For the state level, Hart commended Virginia Housing for “running a great program,” but urged pushing for more funds from the federal level for it. He also urged for support of House Joint Resolution 2 to amend Section 6, Article X of Virginia’s constitution. The passage of this resolution would allow for property tax exemption for affordable housing, according to Hart.
Hart’s analysis repeated a statement from Koma wherein he pointed at money for affordable housing being cut from budgets resulting in delaying or cancelling projects due to the high cost of materials and labor.
Fairfax County recorded a massive jump of 400 COVID-19 cases today (Monday), up from 174 yesterday, due to a backlog in data reporting on the part of the Virginia Department of Health.
The Fairfax Health District added 1,366 cases over the past week for a seven-day average of 195.1 cases, the highest rate since the district saw an average of 197.7 cases over seven days on June 8.
Fairfax County also reported three deaths from COVID-19 over the past week, raising the county’s death toll to 625 people. The county has now reported 27,095 total cases, and 2,440 people have been hospitalized since the Fairfax Health District identified its first presumptive positive case in early March.
The Fairfax Health District currently has a total testing positivity rate of 8.3% out of 392,064 testing encounters, according to the VDH.
Because of the data reporting backlog, the 2,677 cases that the VDH reported today statewide are the most that Virginia has recorded in a single day at any point during the pandemic.
While Virginia’s COVID-19 infection rate remains one of the lowest in the U.S., the clear upward trend in cases that the state has seen over the past 90 days led Gov. Ralph Northam to tighten restrictions on social gatherings and businesses in an effort to mitigate the spread of the novel coronavirus.
“While cases are not rising in Virginia as rapidly as in some other states, I do not intend to wait until they are,” Northam said when announcing the new measures on Nov. 13. “We are acting now to prevent this health crisis from getting worse.”
Effective as of midnight on Sunday (Nov. 15), the cap on public and private in-person gatherings has dropped from 250 people to 25. The revised executive order defines gatherings as indoor and outdoor parties, celebrations, and other social events, but the limit does not apply to educational settings.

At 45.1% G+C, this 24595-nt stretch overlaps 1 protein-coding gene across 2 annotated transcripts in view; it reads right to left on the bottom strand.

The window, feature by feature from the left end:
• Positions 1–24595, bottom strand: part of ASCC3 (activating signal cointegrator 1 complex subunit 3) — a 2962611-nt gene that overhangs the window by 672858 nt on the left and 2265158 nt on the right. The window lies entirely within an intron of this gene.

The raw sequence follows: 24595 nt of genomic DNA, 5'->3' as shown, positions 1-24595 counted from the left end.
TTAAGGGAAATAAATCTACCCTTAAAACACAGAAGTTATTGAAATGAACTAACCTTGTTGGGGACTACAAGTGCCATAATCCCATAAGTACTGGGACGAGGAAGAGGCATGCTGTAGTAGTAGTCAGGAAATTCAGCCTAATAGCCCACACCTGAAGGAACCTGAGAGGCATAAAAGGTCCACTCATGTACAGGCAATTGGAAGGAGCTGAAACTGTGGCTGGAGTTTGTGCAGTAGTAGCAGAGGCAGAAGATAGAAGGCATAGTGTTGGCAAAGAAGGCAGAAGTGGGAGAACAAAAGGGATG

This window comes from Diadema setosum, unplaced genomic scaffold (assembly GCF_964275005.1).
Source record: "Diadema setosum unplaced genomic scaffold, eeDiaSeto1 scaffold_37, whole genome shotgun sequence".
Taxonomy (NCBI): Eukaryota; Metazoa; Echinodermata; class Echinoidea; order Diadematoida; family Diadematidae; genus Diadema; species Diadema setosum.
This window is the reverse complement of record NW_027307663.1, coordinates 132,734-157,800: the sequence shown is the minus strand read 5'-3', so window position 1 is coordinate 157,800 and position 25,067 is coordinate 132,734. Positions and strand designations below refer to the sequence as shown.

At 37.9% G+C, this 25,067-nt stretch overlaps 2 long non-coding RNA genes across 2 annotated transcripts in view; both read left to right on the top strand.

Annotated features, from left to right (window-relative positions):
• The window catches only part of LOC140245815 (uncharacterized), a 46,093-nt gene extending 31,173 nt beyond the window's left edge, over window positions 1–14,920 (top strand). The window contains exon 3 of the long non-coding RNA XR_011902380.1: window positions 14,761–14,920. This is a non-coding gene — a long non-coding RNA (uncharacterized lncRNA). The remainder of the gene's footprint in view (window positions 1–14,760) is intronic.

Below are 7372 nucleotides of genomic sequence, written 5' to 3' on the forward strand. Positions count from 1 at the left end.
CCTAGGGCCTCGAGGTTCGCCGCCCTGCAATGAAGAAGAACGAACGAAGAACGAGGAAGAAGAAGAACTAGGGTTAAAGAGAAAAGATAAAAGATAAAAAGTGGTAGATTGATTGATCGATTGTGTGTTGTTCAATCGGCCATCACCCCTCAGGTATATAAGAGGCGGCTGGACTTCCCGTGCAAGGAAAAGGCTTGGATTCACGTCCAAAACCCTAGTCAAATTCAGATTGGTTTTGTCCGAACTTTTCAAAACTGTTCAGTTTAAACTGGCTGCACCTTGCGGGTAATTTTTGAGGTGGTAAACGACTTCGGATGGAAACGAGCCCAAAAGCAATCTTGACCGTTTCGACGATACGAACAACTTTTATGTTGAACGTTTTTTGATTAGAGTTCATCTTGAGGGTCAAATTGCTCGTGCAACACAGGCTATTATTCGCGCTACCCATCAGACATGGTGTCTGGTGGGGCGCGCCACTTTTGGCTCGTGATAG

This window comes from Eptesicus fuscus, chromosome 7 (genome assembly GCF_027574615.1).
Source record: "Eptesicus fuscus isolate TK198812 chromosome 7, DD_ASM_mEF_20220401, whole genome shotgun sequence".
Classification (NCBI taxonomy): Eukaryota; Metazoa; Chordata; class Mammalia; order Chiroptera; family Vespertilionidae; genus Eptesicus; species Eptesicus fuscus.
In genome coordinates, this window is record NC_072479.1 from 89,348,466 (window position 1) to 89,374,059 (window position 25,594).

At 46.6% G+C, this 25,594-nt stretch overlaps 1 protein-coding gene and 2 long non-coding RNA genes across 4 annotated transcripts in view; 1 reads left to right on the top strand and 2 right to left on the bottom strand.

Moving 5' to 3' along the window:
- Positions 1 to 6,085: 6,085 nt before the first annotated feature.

Religious services can also have more than 25 people in attendance if they adhere to health and social distancing protocols, including having at least six feet of separation between individuals and practicing routine cleaning and disinfection of frequently-contacted surfaces.
A mask mandate requiring all individuals 10 and older to wear face coverings in indoor public settings that has been in place since May 29 has been expanded to include all individuals aged 5 and over.
Northam has also prohibited the on-site sale, consumption, and possession of alcohol after 10 p.m. in any restaurant, bar, or other food and beverage service establishment.
Finally, violations of social distancing, mask-wearing, and cleaning guidelines by essential retail businesses, including grocery stores and pharmacies, are now punishable by the state health department as Class One misdemeanors.
The statewide group advocates with the state’s legislature for the interests of the Commonwealth’s 95 counties, according to a press release from McKay.
“I’m honored to serve as the next President of the Virginia Association of Counties. Throughout my many years with VACo, I have always considered us to be a large family,” said McKay in a speech delivered to members.
Chairman McKay had led efforts with VACo over the last several years to drastically increase state education funding, transportation funding and ensure the perspective of counties is heard statewide, according to the press release.
“I treasure the many relationships I have built with my colleagues throughout Virginia. VACo is a great way to bring us all together to advance our communities,” said McKay.
This upcoming year, Chairman McKay wants to lead VACo with the same level of equity as that of Fairfax County.
“As a kid riding my bike with friends, I didn’t realize what this meant, but I saw firsthand that where you come from was an important factor for your future success and livelihood. When I got older, I understood that this was wrong,” McKay said.
“This was a driving force behind my decision to begin a career in local government and an inspiration behind the One Fairfax equity policy that I introduced in 2017. This policy has become central to all decision making in Fairfax County by requiring us to look at all policies.”
McKay started his tenure yesterday.
Photo via Jeff McKay/Facebook
A new program for planning and designing public spaces is coming to Reston Historic Trust & Museum later this month.
The museum announced the program, Placemaking in Fairfax County, in a press release yesterday morning (Nov. 9). The discussion about the upcoming program is planned to take place next Wednesday (Nov. 18) at Reston Community Center Lake Anne (1609-A Washington Plaza).
According to the press release, the program presented by Deputy County Executive of Fairfax County Anne Rachel Flynn will emphasize:
- The importance of “placemaking”
- Planning and designing public spaces in the community
- Creating great neighborhoods and community centers
Fairfax County residents can register online to attend this program next week with Reston Community Center, using the registration code “702000-1B,” the press release said, or by calling the center at 703-476-4500.
To be a part of the discussion virtually, participants should email [email protected]
Photo via Reston Historic Trust & Museum
Tomorrow is Veteran’s Day, and the holiday means it’s time to take a look at which community sites will be open, and which will be closed.